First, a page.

When we think of political reformers who took on the often corrupt and immense powers at play during The Gilded Age we rightly think first of Theodore Roosevelt. Yet this was a movement, albeit a slow-growing one, across both major political parties. At stake was the very purpose of government. Was it to serve business or the people? Or would serving business serve the people better than any government could? This remains very much an open question today.
Enter Boston mayor, Nathan Matthews, the reformer, and Frank Sprague, the inventor - each representing the best of both points of view. The first American subway could not have happened without both men, as this was the point where private enterprise alone could not solve a major civic problem.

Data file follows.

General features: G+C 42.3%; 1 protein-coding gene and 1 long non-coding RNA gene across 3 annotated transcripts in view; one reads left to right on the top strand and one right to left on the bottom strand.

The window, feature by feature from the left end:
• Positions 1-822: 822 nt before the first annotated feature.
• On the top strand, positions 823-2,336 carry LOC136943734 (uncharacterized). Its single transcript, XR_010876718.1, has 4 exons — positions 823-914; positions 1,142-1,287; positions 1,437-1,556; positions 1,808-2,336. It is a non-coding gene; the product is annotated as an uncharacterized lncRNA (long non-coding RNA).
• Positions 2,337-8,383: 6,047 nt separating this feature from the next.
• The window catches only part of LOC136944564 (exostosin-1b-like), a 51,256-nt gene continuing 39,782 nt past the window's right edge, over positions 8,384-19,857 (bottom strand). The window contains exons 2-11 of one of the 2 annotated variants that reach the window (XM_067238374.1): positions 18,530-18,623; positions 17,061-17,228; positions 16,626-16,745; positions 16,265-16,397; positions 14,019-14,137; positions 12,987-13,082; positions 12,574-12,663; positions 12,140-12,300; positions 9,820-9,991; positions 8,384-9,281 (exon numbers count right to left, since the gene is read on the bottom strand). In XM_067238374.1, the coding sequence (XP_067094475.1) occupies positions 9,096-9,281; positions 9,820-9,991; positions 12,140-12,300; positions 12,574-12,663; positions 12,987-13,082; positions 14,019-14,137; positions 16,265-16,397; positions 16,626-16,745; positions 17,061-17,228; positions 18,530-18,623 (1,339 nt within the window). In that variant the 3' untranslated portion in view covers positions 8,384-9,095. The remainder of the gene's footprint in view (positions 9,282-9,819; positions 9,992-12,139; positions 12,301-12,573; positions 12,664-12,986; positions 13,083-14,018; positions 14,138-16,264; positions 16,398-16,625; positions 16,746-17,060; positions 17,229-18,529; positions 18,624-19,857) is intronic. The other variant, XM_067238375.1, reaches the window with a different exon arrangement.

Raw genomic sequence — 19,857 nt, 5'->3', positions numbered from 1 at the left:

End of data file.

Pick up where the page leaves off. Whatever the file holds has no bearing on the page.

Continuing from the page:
Sadly, both men are largely forgotten now. Nonetheless, this was a turning point and, as this documentary so wonderfully illuminates, it involved wide-ranging cultural issues beyond politics and business. How unexpected it is that the creation of a city subway could make for such a splendid, emotionally involving and important story.